Beneath this again is a pair of dual-purpose buttons. In playback these are the delete button, plus, alongside it, a means of jumping through batches of captured images, variously 10 or 100 at a time. In auto capture mode the left hand button acts as a way of activating face detection, while in program mode it allows the focus point to be shifted from its default central position to one of the user's choosing. The new Tracking AF mode allows you to select objects from the centre of the frame and track them if they move or if the frame is recomposed. The second button then allows for the adjustment of metering options in tandem with the scroll wheel, the choice here evaluative metering, centre-weighted average or spot. The operation of the above feels reasonably intuitive, as should be.
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Underneath this pair of controls is the four-way selection or control pad, with, at points north, east, south and west a means of adjusting focus manually, choosing from the on-board flash settings, selecting self timer options or activating macro mode, here down to as close as 1cm from your subject - what we'd expect for the G12's class. At its centre is the function/set button that is again consistent with this Canon series. Press this button at its centre when in any of the capture modes, and an L-shaped toolbar that will be familiar to Canon users appears on the screen, offering pull out toolbars with further options from the range when you come to rest on a particular setting.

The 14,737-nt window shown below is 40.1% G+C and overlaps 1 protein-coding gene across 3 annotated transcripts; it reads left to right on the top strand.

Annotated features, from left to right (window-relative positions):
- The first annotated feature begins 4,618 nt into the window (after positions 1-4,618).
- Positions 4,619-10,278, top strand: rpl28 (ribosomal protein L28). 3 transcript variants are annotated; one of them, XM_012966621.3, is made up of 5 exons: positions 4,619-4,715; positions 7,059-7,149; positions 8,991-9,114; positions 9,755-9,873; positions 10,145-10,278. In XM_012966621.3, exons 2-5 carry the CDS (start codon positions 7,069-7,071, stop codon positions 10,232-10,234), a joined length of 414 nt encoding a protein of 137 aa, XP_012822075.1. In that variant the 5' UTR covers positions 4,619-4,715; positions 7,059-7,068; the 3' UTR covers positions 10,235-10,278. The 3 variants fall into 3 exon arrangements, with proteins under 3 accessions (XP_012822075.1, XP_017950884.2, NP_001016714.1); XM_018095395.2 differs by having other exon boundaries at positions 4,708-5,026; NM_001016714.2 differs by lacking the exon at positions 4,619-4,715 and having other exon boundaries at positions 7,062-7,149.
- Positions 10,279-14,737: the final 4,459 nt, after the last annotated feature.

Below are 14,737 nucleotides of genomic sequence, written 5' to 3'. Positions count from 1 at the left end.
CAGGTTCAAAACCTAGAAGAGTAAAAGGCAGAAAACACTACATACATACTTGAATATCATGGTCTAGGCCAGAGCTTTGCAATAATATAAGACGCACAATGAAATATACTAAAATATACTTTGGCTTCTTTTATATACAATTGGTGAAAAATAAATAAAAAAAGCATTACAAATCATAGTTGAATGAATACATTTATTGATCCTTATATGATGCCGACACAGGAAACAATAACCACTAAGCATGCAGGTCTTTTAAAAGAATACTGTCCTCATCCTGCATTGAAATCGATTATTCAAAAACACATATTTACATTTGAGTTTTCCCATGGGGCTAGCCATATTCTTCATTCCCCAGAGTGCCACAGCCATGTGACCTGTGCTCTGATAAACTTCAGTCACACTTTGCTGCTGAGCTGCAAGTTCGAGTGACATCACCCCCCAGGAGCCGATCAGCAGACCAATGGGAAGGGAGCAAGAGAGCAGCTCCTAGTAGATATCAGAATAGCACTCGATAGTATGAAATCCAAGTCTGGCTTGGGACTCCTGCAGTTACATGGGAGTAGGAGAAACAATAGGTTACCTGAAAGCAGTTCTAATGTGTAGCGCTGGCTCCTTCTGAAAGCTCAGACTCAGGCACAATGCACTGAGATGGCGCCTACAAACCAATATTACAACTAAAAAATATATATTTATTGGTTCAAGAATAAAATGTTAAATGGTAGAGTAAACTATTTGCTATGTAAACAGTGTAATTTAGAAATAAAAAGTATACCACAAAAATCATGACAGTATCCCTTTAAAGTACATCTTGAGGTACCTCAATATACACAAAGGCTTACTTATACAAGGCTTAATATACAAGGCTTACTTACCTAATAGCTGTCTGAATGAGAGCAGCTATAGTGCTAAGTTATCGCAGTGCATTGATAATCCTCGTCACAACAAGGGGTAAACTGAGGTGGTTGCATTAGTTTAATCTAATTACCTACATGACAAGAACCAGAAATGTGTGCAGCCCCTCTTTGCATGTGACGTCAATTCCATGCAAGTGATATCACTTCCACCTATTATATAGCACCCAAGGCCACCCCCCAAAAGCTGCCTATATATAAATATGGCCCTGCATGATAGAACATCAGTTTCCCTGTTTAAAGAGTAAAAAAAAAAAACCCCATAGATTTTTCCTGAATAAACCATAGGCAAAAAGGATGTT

At the bottom right hand corner of the backplate are a further pairing of buttons - display and menu. While pressing the former in shooting mode brings up a nine zone compositional grid on screen, pressing it in program mode adds a live histogram, though as this feature is highlighted in grey rather than white it's slightly hard to read against the background of the shot itself at times. A press of the 'menu' button meanwhile brings up a trio of folders on screen, the first the shooting menu where the likes of the AF assist beam and blink detection modes can be turned on or off, the second the set up menu where sound options and LCD brightness can be tweaked, and the third being a 'My Menu' option for commonly used functions.
On the right hand flank of the camera - viewed from the back - we find covered ports for HDMI out, an optional remote shutter release cable plus combined USB 2.0/AV out connection. On the bottom is a familiar metal screw thread for a tripod, and a sliding cover for the compartment that houses the lithium-ion battery needed for power and the SD, SDHC or SDXC cards needed for image storage. Curiously, battery life is less impressive than its G11 forebear, at around 370 shots from a full charge rather than 390.